Mark Watts

Mark Watts

The removal of nuclear-based sanctions against Iran will no doubt provide a shot in the arm for its beleaguered economy, but has come at a precarious time for oil and gas investment.

The per-barrel price of Brent crude closed at below $30 for the first time in 12 years on 14 January and international oil companies (IOCs) – which Iran is looking to attract back to the country – are announcing rounds of job cuts.

With the Iranian Oil Ministry estimating it can increase production and exports by 500,000 barrels a day (b/d) immediately after sanctions are lifted, oil prices could be pushed down further in trading on 18 January to new long-term lows.

Iran is hoping that new investment and technology can reinvigorate its oil and gas sector that has struggled during the sanctions years as IOCs pulled out of key development projects.

MEED estimated in its Opportunity Iran 2015 research report that Iran had as much as 1.2 million barrels a day (b/d) of planned crude capacity that has been stalled or delayed, largely due to difficulties with IOCs carrying out contracts on new developments.

Several IOCs also pulled out of the 24-phase, $100bn South Pars Gas Field Development, leading to major delays. Iran will be hoping to contract IOCs to complete the remaining phases of the country’s most ambitious and strategically-important project.

With global oil prices in the doldrums, it would be optimistic to expect a gold-rush-style race to sign long-term contracts on Iranian oil and gas developments.

Iran’s Mehr News Agency (MNA) reported on 16 January that France’s Total and UK-Dutch Shell Group had sent representatives to meeting Iranian officials in Tehran ahead of the sanctions announcement. However, Shell denied that it had sent anyone to Tehran.

IOCs always exercise caution, but are likely to be extra wary in dealing in a business environment that has changed considerably since the late 1990s, when the last successful IOC partnerships were carried out in Iran.

UK-based BP, one of the largest IOCs, announced on 12 January that it would cut 4,000 jobs, while Brazil’s oil giant Petrobras said it would reduce investment by 25 per cent over the next four years.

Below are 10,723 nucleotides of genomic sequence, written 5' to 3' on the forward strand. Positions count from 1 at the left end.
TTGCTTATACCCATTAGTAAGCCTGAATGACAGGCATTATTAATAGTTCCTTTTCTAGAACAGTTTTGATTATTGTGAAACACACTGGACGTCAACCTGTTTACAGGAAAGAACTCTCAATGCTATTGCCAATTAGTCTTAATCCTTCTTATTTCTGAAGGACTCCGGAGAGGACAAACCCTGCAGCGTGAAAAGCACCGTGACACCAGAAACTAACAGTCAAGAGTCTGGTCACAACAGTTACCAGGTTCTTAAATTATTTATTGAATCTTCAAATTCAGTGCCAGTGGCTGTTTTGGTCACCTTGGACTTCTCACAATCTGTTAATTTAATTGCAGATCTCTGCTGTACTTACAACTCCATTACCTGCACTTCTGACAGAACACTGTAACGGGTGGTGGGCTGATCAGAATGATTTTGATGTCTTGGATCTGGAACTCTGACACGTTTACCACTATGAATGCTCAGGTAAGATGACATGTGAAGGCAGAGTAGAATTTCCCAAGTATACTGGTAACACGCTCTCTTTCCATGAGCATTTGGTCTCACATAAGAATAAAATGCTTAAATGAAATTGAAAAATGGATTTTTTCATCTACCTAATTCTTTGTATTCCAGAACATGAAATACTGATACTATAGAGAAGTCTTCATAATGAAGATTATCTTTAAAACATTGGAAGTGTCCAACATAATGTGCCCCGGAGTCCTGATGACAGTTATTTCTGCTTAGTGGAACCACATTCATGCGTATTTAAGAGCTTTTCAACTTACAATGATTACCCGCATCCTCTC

In December, Shell pledged $5bn-worth of capital spending cuts as it looked for shareholder support for a $63bn takeover of energy rival BG Group.

US groups ExxonMobil and Chevron announced in October 2015 that major capital spending cuts would be needed due to low oil prices.

In late November, Iran’s Oil Ministry distributed details of more than 50 projects that it is looking for international partners to develop but no specific information on potential revenues or production sharing. IOCs may have to wait until February to receive details on bidding for oil and gas fields.

The ministry said its event in Tehran in November attracted 137 foreign companies from large European and Asian IOCs to engineering contractors.

Total CEO Patrick Pouyanne appeared pessimistic in the weeks before the Tehran conference, despite the company previously being among the most keen to invest in Iran.

Speaking at the Adipec conference in Abu Dhabi on 10 November, Pouyanne said it was optimistic to expect deals to be quickly signed after the launch of the new oil contracts, comparing prospects in Iran to the relative lack of interest in recent oil concessions in Iraq.

The extent of interest in the Iranian oil and gas market will be seen over the coming months. Along with publicly listed European oil majors, Chinese and Russian companies are also likely to show interest in assets in post-sanctions Iran.